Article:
Press releases

Study – Particularly active antibodies to act as a barrier to SARS-CoV-2

Colorized image of human bronchial cells (blue) infected with SARS-CoV-2 virus (orange). © Institut Pasteur. Image by Rémy Robinot, Mathieu Hubert, Vincent Michel, Olivier Schwartz & Lisa Chakrabarti, colors by Jean Marc Panaud

Teams from the Pitié-Salpêtrière AP-HP hospital, Sorbonne University, Inserm and the Pasteur Institute have carried out work to study the role that IgA-type antibodies play in the protection of body against Covid-19 in the mucous membranes, in particular respiratory. This work in press in Science Translational Medicine , and which is the subject of a pre-publication on Monday, December 7, 2020 on the website of the journal Science Translational Medicine , shows that the IgA antibody response plays a key role in neutralizing the early and particularly effective SARS-CoV-2 virus.

IgA-type antibodies play an essential role in the protection of the organism at the level of the mucous membranes, in particular respiratory. It therefore made sense to study this particular antibody response in patients infected with the SARS-CoV-2 virus. Researchers and clinicians affiliated with the CIMI Research Center (Sorbonne University and Inserm) in collaboration with several clinical departments of APHP-Sorbonne University and teams from the Institut Pasteur, show that the IgA response plays a key role in neutralizing the early and particularly effective SARS-CoV-2 virus.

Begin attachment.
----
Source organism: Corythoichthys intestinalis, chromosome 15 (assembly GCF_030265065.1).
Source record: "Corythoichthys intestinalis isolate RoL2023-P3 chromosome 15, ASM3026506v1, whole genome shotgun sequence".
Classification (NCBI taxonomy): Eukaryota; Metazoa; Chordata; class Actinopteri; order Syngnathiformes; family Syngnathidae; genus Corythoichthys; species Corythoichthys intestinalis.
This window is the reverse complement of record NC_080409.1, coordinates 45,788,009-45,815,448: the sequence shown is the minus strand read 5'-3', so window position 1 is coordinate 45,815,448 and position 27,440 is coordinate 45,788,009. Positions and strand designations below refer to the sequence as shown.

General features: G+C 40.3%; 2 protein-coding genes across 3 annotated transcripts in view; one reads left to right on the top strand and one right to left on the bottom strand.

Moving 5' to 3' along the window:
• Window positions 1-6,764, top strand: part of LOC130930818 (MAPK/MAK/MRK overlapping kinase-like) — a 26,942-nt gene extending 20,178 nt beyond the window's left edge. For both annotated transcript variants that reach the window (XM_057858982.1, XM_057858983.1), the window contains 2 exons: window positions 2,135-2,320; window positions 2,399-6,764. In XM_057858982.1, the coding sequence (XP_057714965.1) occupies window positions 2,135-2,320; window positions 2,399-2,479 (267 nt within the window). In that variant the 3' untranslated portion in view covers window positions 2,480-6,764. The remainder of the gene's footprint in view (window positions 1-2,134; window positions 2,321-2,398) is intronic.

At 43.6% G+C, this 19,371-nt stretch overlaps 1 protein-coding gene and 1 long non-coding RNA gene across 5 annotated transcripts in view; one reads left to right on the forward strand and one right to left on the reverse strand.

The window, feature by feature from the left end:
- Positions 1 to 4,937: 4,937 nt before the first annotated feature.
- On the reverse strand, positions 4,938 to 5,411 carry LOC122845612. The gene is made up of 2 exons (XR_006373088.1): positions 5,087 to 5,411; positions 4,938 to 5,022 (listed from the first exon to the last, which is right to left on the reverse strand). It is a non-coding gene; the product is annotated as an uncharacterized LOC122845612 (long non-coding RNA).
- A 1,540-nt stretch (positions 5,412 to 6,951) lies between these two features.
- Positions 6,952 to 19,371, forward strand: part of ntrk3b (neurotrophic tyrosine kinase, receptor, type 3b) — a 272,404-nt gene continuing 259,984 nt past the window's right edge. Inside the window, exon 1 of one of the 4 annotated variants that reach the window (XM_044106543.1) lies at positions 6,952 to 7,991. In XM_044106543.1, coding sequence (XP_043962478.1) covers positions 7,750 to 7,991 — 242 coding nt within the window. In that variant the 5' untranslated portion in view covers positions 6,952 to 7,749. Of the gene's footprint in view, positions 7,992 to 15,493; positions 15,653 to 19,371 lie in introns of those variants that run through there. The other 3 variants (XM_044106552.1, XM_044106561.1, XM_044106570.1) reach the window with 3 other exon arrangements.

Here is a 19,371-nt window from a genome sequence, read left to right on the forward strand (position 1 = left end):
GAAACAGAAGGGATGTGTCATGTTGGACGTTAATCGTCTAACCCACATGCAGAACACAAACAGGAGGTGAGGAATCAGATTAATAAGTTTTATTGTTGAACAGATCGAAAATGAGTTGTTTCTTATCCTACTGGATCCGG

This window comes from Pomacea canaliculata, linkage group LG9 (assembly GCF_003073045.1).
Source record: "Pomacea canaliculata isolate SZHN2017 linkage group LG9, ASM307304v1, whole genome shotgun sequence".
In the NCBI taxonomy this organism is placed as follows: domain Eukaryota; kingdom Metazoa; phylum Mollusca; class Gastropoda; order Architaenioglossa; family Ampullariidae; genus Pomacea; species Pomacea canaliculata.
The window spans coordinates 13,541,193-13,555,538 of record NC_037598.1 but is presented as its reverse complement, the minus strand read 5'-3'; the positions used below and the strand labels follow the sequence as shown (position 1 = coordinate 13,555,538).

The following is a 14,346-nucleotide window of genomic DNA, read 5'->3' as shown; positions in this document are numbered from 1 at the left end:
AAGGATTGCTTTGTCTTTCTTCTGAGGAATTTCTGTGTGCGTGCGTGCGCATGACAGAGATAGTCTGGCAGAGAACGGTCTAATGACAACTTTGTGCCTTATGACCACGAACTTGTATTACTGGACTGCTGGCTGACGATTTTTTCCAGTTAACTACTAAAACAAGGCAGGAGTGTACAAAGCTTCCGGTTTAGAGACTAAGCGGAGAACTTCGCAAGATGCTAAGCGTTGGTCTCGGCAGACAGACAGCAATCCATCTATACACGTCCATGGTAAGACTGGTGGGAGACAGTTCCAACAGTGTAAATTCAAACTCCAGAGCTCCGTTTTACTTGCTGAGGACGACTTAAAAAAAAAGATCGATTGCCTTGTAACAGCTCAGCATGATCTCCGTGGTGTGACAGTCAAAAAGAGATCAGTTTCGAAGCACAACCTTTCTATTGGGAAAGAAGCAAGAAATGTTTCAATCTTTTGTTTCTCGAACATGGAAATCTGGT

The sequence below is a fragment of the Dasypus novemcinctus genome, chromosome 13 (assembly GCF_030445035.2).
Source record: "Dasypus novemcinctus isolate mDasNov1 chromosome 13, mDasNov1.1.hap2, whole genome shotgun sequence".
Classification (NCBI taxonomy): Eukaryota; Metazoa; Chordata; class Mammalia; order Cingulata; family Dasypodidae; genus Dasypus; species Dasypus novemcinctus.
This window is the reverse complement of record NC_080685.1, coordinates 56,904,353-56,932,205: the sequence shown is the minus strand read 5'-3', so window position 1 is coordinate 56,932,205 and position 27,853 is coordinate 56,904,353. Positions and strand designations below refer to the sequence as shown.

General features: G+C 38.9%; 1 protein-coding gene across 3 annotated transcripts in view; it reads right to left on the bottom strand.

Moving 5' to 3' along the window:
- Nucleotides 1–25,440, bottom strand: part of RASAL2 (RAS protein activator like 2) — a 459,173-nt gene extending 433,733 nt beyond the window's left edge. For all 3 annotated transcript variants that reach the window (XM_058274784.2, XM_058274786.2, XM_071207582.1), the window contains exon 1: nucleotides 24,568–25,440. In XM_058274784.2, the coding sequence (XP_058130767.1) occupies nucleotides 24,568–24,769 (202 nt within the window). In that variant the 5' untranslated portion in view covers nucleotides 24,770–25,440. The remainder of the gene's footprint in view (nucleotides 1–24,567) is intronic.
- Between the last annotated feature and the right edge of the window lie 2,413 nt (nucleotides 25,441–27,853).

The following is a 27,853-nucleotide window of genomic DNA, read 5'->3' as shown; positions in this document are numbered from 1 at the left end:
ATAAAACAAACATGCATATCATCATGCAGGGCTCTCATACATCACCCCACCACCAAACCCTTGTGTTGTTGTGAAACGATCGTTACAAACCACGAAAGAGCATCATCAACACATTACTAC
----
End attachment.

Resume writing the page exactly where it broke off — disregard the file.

Somewhat surprisingly, IgA antibodies are often even the first detectable virus specific antibodies. An unusual profile since immunological dogma wants the IgM response to be dominant when encountered with an unknown pathogen. The stimulation induced by the virus induces a very large expansion of young cells secreting IgA antibodies (plasmablasts) which circulate between the blood and the mucous membranes in which they are able to reside. However, this IgA antibody response is slowly declining, including in the saliva.

The teams in charge of this work show that in the first weeks following infection, IgA type antibodies do most of the work of neutralizing the virus.

The level of these antibodies decreases rapidly in the blood, becoming weakly detectable in most people 30 days after the onset of symptoms. However, these antibodies remain detectable and active in saliva longer (up to 73 days after the onset of symptoms) even though this level of local protection also seems to decline slowly. In a subgroup of patients having presented a mild ambulatory form, it is indeed reported that approximately 6 months after the counting, saliva no longer exerts a neutralizing power on the virus.

In conclusion, this work highlights the powerful protective nature of IgA. It raises the question of the possible role of secretory IgA in limiting the transmission of the virus.

It will therefore be interesting to assess to what extent the various vaccines which will soon be widely available could induce, or not, a systemic IgA response, or even mucosal.

If necessary, it may be considered to eventually include local stimulation in our vaccine strategies, for example in the form of local nebulizations.


IgA dominates the early neutralizing antibody response to SARS-CoV-2

D. Sterlin, A. Mathian,  M. Miyara, A. Mohr,  F. Anna, L. Claër, P. Quentric, J. Fadlallah, H. Devilliers, P. Ghillani, C. Gunn, R. Hockett, S. Mudumba, A. Guihot, C-E. Luyt, J. Mayaux, A. Beurton, S. Fourati, T. Bruel, O. Schwartz, J-M. Lacorte, H. Yssel, C. Parizot, K. Dorgham, P. Charneau, Z. Amoura, G. Gorochov.

Science Translational Medicine, in press.

DOI: 10.1126/scitranslmed.abd2223